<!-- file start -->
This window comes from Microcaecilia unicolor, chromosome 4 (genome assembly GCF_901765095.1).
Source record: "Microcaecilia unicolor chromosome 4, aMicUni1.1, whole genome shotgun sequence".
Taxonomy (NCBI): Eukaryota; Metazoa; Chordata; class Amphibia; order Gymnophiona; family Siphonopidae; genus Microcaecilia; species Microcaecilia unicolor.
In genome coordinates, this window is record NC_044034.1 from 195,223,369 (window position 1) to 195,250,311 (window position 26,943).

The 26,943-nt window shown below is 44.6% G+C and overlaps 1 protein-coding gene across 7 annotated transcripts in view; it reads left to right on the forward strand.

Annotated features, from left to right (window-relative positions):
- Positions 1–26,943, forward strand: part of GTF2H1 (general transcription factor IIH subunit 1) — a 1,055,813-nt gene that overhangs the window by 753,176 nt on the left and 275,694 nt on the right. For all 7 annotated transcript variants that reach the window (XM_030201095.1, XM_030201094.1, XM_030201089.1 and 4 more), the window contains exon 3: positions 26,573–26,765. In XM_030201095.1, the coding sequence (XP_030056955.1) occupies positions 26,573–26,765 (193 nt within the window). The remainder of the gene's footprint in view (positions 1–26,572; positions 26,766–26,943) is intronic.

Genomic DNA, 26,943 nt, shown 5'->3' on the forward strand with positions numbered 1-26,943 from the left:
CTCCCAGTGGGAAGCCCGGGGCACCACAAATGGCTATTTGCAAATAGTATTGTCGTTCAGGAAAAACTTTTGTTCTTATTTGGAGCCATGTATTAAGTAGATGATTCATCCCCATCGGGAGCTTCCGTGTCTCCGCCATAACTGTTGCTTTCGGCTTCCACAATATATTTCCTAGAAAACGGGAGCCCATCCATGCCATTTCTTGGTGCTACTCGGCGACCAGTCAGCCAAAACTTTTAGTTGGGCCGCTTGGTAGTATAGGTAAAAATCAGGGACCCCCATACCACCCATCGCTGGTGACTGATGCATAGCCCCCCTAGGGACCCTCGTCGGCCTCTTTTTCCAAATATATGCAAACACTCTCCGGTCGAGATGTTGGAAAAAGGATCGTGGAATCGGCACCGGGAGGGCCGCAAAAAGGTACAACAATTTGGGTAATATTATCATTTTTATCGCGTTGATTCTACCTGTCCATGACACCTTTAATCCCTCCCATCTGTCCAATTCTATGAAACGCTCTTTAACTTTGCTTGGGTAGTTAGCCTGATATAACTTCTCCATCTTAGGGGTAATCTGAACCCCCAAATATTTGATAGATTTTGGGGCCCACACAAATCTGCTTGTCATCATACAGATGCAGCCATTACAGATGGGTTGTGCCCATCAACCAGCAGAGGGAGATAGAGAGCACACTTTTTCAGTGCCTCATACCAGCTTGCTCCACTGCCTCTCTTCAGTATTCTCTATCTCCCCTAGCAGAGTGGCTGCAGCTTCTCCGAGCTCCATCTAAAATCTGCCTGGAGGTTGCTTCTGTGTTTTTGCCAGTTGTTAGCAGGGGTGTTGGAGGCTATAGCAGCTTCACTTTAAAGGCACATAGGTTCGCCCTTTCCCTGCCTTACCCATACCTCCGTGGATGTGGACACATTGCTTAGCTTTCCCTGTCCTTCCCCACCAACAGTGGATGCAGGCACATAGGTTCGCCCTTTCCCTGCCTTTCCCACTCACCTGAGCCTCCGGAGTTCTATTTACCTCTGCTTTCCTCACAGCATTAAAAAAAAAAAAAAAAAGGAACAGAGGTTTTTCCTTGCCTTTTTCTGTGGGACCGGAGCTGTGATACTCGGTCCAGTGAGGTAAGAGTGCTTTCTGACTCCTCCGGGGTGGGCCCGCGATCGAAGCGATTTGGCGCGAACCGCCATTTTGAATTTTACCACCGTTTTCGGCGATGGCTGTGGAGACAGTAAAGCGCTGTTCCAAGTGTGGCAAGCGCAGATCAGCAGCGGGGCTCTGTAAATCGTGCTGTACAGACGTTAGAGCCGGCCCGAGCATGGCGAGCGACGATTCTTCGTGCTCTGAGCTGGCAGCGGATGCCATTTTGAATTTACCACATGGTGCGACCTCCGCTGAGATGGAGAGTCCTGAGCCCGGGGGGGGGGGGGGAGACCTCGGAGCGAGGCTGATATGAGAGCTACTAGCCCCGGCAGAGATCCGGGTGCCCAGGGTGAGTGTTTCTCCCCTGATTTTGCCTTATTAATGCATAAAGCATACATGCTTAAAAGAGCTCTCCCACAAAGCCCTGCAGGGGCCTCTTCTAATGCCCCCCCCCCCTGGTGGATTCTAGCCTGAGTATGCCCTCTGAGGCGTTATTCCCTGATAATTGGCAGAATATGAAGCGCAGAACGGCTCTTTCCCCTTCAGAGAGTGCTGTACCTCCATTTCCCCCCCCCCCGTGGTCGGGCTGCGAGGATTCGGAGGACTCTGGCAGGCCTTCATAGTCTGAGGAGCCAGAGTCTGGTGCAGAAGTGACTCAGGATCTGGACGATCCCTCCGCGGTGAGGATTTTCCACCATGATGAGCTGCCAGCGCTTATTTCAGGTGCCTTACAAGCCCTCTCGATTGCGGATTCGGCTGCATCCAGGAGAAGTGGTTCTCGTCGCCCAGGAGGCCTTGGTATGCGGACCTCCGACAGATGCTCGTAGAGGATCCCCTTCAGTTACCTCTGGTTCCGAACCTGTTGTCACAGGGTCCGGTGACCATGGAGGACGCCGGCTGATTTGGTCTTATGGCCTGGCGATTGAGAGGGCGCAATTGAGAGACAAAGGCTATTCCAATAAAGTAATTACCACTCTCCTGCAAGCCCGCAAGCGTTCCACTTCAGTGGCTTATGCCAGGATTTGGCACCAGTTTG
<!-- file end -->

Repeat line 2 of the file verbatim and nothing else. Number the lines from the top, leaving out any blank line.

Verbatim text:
Source record: "Microcaecilia unicolor chromosome 4, aMicUni1.1, whole genome shotgun sequence".